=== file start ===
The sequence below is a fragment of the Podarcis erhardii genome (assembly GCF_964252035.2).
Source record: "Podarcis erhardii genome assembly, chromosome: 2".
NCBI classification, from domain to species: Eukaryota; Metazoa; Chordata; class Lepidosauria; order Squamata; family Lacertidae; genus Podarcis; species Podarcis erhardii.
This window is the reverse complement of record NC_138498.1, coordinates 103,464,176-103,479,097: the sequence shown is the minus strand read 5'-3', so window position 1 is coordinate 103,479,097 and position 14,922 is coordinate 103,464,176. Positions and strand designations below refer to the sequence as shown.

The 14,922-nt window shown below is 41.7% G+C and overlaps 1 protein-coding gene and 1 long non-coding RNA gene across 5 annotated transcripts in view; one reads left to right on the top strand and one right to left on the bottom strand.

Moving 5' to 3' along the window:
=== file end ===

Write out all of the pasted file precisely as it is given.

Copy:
The sequence below is a fragment of the Podarcis erhardii genome (assembly GCF_964252035.2).
Source record: "Podarcis erhardii genome assembly, chromosome: 2".
NCBI classification, from domain to species: Eukaryota; Metazoa; Chordata; class Lepidosauria; order Squamata; family Lacertidae; genus Podarcis; species Podarcis erhardii.
This window is the reverse complement of record NC_138498.1, coordinates 103,464,176-103,479,097: the sequence shown is the minus strand read 5'-3', so window position 1 is coordinate 103,479,097 and position 14,922 is coordinate 103,464,176. Positions and strand designations below refer to the sequence as shown.

The 14,922-nt window shown below is 41.7% G+C and overlaps 1 protein-coding gene and 1 long non-coding RNA gene across 5 annotated transcripts in view; one reads left to right on the top strand and one right to left on the bottom strand.

Moving 5' to 3' along the window: